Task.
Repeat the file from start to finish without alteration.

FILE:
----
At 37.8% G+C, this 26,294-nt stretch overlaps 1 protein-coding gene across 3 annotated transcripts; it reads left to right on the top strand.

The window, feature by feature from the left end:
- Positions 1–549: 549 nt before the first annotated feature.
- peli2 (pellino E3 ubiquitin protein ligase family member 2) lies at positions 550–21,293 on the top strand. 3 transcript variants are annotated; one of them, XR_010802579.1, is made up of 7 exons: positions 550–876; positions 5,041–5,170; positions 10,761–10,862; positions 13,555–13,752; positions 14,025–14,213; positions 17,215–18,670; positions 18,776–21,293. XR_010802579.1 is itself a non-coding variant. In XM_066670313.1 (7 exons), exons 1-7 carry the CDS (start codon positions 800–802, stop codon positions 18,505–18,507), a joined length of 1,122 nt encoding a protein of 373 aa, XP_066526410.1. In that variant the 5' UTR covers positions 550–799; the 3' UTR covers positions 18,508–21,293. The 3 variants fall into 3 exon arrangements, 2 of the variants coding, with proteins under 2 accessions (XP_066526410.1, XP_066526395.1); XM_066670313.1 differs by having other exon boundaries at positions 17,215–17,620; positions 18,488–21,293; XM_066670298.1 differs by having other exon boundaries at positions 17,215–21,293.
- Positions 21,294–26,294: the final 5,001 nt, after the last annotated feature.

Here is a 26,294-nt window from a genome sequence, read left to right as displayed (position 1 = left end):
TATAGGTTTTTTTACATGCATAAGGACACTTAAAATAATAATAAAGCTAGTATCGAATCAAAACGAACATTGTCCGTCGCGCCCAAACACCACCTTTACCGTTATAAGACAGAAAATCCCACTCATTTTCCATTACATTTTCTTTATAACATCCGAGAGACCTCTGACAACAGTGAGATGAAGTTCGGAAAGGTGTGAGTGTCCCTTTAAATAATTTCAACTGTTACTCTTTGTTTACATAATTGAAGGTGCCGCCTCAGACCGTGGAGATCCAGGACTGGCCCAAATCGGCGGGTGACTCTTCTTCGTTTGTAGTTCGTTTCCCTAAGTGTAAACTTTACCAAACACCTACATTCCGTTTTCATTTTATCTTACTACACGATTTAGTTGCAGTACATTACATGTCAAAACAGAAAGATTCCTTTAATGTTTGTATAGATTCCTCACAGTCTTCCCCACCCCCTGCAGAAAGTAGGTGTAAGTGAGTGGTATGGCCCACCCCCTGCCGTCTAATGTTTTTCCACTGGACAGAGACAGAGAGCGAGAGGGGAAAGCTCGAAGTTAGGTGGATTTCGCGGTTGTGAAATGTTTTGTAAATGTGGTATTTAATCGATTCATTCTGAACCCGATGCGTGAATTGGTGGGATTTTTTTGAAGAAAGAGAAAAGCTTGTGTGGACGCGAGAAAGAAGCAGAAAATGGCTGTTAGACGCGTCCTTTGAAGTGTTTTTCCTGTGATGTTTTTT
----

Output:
At 37.8% G+C, this 26,294-nt stretch overlaps 1 protein-coding gene across 3 annotated transcripts; it reads left to right on the top strand.

The window, feature by feature from the left end:
- Positions 1–549: 549 nt before the first annotated feature.
- peli2 (pellino E3 ubiquitin protein ligase family member 2) lies at positions 550–21,293 on the top strand. 3 transcript variants are annotated; one of them, XR_010802579.1, is made up of 7 exons: positions 550–876; positions 5,041–5,170; positions 10,761–10,862; positions 13,555–13,752; positions 14,025–14,213; positions 17,215–18,670; positions 18,776–21,293. XR_010802579.1 is itself a non-coding variant. In XM_066670313.1 (7 exons), exons 1-7 carry the CDS (start codon positions 800–802, stop codon positions 18,505–18,507), a joined length of 1,122 nt encoding a protein of 373 aa, XP_066526410.1. In that variant the 5' UTR covers positions 550–799; the 3' UTR covers positions 18,508–21,293. The 3 variants fall into 3 exon arrangements, 2 of the variants coding, with proteins under 2 accessions (XP_066526410.1, XP_066526395.1); XM_066670313.1 differs by having other exon boundaries at positions 17,215–17,620; positions 18,488–21,293; XM_066670298.1 differs by having other exon boundaries at positions 17,215–21,293.
- Positions 21,294–26,294: the final 5,001 nt, after the last annotated feature.

Here is a 26,294-nt window from a genome sequence, read left to right as displayed (position 1 = left end):
TATAGGTTTTTTTACATGCATAAGGACACTTAAAATAATAATAAAGCTAGTATCGAATCAAAACGAACATTGTCCGTCGCGCCCAAACACCACCTTTACCGTTATAAGACAGAAAATCCCACTCATTTTCCATTACATTTTCTTTATAACATCCGAGAGACCTCTGACAACAGTGAGATGAAGTTCGGAAAGGTGTGAGTGTCCCTTTAAATAATTTCAACTGTTACTCTTTGTTTACATAATTGAAGGTGCCGCCTCAGACCGTGGAGATCCAGGACTGGCCCAAATCGGCGGGTGACTCTTCTTCGTTTGTAGTTCGTTTCCCTAAGTGTAAACTTTACCAAACACCTACATTCCGTTTTCATTTTATCTTACTACACGATTTAGTTGCAGTACATTACATGTCAAAACAGAAAGATTCCTTTAATGTTTGTATAGATTCCTCACAGTCTTCCCCACCCCCTGCAGAAAGTAGGTGTAAGTGAGTGGTATGGCCCACCCCCTGCCGTCTAATGTTTTTCCACTGGACAGAGACAGAGAGCGAGAGGGGAAAGCTCGAAGTTAGGTGGATTTCGCGGTTGTGAAATGTTTTGTAAATGTGGTATTTAATCGATTCATTCTGAACCCGATGCGTGAATTGGTGGGATTTTTTTGAAGAAAGAGAAAAGCTTGTGTGGACGCGAGAAAGAAGCAGAAAATGGCTGTTAGACGCGTCCTTTGAAGTGTTTTTCCTGTGATGTTTTTT